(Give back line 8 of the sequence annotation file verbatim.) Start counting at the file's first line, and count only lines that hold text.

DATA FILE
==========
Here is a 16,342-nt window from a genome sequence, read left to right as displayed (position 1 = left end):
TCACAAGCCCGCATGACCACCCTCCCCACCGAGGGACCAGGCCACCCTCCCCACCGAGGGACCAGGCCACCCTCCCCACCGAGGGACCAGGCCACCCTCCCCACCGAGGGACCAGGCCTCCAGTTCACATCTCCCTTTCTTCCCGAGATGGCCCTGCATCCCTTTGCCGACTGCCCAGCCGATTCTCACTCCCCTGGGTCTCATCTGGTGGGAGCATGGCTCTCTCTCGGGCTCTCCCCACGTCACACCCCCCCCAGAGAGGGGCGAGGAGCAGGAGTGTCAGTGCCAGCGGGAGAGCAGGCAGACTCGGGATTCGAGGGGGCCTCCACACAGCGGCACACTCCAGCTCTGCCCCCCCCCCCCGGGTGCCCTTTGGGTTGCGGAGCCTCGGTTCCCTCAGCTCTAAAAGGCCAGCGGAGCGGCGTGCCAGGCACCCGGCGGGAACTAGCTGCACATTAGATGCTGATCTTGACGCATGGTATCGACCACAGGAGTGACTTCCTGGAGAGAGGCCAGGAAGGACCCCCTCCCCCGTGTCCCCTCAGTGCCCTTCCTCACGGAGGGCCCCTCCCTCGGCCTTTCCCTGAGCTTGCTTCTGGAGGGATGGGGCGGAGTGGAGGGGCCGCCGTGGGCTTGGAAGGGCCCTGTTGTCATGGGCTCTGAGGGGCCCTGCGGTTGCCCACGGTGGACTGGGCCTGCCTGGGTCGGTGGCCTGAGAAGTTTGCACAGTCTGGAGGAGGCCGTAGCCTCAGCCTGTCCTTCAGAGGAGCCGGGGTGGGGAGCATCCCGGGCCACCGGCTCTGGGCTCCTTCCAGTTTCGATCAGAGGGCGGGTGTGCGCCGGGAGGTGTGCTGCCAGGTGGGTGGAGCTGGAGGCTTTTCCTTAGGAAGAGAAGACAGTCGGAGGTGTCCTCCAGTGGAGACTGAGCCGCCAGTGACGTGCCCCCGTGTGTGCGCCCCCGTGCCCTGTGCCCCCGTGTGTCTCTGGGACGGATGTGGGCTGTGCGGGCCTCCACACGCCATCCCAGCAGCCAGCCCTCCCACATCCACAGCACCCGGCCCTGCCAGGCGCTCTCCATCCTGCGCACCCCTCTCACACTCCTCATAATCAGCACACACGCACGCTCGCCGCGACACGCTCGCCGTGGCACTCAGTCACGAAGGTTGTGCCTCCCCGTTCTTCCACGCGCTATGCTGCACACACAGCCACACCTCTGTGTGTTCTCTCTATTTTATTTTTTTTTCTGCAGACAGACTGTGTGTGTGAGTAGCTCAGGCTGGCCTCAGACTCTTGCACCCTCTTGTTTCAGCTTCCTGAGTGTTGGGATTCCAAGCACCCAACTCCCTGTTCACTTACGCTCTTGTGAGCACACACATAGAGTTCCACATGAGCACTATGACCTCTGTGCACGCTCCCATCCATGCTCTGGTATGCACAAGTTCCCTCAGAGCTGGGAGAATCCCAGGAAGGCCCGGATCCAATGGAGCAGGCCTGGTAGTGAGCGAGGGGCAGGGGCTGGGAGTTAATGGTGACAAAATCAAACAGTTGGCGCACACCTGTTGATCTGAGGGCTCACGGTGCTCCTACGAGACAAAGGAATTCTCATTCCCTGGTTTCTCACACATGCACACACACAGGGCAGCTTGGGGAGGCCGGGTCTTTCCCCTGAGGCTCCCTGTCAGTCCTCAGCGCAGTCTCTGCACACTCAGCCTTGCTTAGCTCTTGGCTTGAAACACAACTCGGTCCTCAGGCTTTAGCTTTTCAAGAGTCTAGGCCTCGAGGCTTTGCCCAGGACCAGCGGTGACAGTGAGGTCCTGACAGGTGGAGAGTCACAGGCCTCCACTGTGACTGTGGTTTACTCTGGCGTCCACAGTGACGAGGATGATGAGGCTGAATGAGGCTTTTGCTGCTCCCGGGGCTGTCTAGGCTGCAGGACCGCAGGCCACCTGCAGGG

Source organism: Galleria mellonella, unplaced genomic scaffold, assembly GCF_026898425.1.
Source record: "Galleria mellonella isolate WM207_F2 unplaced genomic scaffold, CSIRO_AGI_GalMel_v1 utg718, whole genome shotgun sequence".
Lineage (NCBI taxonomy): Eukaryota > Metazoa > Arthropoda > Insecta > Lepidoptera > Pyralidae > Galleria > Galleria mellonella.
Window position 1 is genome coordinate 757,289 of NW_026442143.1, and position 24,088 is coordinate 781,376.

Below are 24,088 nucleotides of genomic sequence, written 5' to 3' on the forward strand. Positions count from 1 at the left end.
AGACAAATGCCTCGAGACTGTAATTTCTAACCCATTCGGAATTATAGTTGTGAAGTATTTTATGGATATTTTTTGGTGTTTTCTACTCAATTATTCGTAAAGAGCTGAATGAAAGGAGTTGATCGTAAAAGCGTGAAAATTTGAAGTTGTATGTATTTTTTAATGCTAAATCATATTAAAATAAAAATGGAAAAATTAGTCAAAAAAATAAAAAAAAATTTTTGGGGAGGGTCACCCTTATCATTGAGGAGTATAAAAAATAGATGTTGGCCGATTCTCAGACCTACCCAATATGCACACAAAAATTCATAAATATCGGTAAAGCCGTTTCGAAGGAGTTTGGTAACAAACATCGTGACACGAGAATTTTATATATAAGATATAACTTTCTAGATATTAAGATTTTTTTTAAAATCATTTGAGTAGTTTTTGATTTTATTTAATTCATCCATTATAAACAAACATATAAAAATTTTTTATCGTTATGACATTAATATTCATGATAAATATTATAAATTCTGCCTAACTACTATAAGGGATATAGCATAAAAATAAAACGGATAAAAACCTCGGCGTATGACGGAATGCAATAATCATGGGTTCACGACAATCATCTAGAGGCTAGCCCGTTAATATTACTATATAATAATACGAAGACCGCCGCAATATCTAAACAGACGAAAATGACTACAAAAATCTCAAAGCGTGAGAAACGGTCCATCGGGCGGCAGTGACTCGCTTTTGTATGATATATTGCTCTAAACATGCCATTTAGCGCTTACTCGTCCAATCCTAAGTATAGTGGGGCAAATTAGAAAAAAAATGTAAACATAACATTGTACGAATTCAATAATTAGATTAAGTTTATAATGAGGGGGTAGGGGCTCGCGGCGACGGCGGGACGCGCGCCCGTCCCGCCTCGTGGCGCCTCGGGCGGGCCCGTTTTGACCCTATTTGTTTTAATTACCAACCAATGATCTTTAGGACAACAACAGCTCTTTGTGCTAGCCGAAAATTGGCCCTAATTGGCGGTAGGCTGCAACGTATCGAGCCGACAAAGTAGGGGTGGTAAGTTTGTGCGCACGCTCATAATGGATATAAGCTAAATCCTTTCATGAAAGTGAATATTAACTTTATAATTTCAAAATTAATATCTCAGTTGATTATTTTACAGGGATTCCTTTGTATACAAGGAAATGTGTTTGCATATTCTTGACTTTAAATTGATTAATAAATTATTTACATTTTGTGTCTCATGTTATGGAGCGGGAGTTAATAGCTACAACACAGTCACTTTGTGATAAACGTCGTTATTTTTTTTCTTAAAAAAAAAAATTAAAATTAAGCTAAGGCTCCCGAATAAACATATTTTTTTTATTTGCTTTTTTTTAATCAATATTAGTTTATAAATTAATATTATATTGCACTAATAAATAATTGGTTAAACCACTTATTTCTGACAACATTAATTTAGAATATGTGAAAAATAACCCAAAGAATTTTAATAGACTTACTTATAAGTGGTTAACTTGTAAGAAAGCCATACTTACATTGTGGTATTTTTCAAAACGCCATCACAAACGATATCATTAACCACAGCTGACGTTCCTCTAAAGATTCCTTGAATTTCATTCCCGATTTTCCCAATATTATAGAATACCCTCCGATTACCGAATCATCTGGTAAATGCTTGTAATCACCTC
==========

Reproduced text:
AGACAAATGCCTCGAGACTGTAATTTCTAACCCATTCGGAATTATAGTTGTGAAGTATTTTATGGATATTTTTTGGTGTTTTCTACTCAATTATTCGTAAAGAGCTGAATGAAAGGAGTTGATCGTAAAAGCGTGAAAATTTGAAGTTGTATGTATTTTTTAATGCTAAATCATATTAAAATAAAAATGGAAAAATTAGTCAAAAAAATAAAAAAAAATTTTTGGGGAGGGTCACCCTTATCATTGAGGAGTATAAAAAATAGATGTTGGCCGATTCTCAGACCTACCCAATATGCACACAAAAATTCATAAATATCGGTAAAGCCGTTTCGAAGGAGTTTGGTAACAAACATCGTGACACGAGAATTTTATATATAAGATATAACTTTCTAGATATTAAGATTTTTTTTAAAATCATTTGAGTAGTTTTTGATTTTATTTAATTCATCCATTATAAACAAACATATAAAAATTTTTTATCGTTATGACATTAATATTCATGATAAATATTATAAATTCTGCCTAACTACTATAAGGGATATAGCATAAAAATAAAACGGATAAAAACCTCGGCGTATGACGGAATGCAATAATCATGGGTTCACGACAATCATCTAGAGGCTAGCCCGTTAATATTACTATATAATAATACGAAGACCGCCGCAATATCTAAACAGACGAAAATGACTACAAAAATCTCAAAGCGTGAGAAACGGTCCATCGGGCGGCAGTGACTCGCTTTTGTATGATATATTGCTCTAAACATGCCATTTAGCGCTTACTCGTCCAATCCTAAGTATAGTGGGGCAAATTAGAAAAAAAATGTAAACATAACATTGTACGAATTCAATAATTAGATTAAGTTTATAATGAGGGGGTAGGGGCTCGCGGCGACGGCGGGACGCGCGCCCGTCCCGCCTCGTGGCGCCTCGGGCGGGCCCGTTTTGACCCTATTTGTTTTAATTACCAACCAATGATCTTTAGGACAACAACAGCTCTTTGTGCTAGCCGAAAATTGGCCCTAATTGGCGGTAGGCTGCAACGTATCGAGCCGACAAAGTAGGGGTGGTAAGTTTGTGCGCACGCTCATAATGGATATAAGCTAAATCCTTTCATGAAAGTGAATATTAACTTTATAATTTCAAAATTAATATCTCAGTTGATTATTTTACAGGGATTCCTTTGTATACAAGGAAATGTGTTTGCATATTCTTGACTTTAAATTGATTAATAAATTATTTACATTTTGTGTCTCATGTTATGGAGCGGGAGTTAATAGCTACAACACAGTCACTTTGTGATAAACGTCGTTATTTTTTTTCTTAAAAAAAAAAATTAAAATTAAGCTAAGGCTCCCGAATAAACATATTTTTTTTATTTGCTTTTTTTTAATCAATATTAGTTTATAAATTAATATTATATTGCACTAATAAATAATTGGTTAAACCACTTATTTCTGACAACATTAATTTAGAATATGTGAAAAATAACCCAAAGAATTTTAATAGACTTACTTATAAGTGGTTAACTTGTAAGAAAGCCATACTTACATTGTGGTATTTTTCAAAACGCCATCACAAACGATATCATTAACCACAGCTGACGTTCCTCTAAAGATTCCTTGAATTTCATTCCCGATTTTCCCAATATTATAGAATACCCTCCGATTACCGAATCATCTGGTAAATGCTTGTAATCACCTC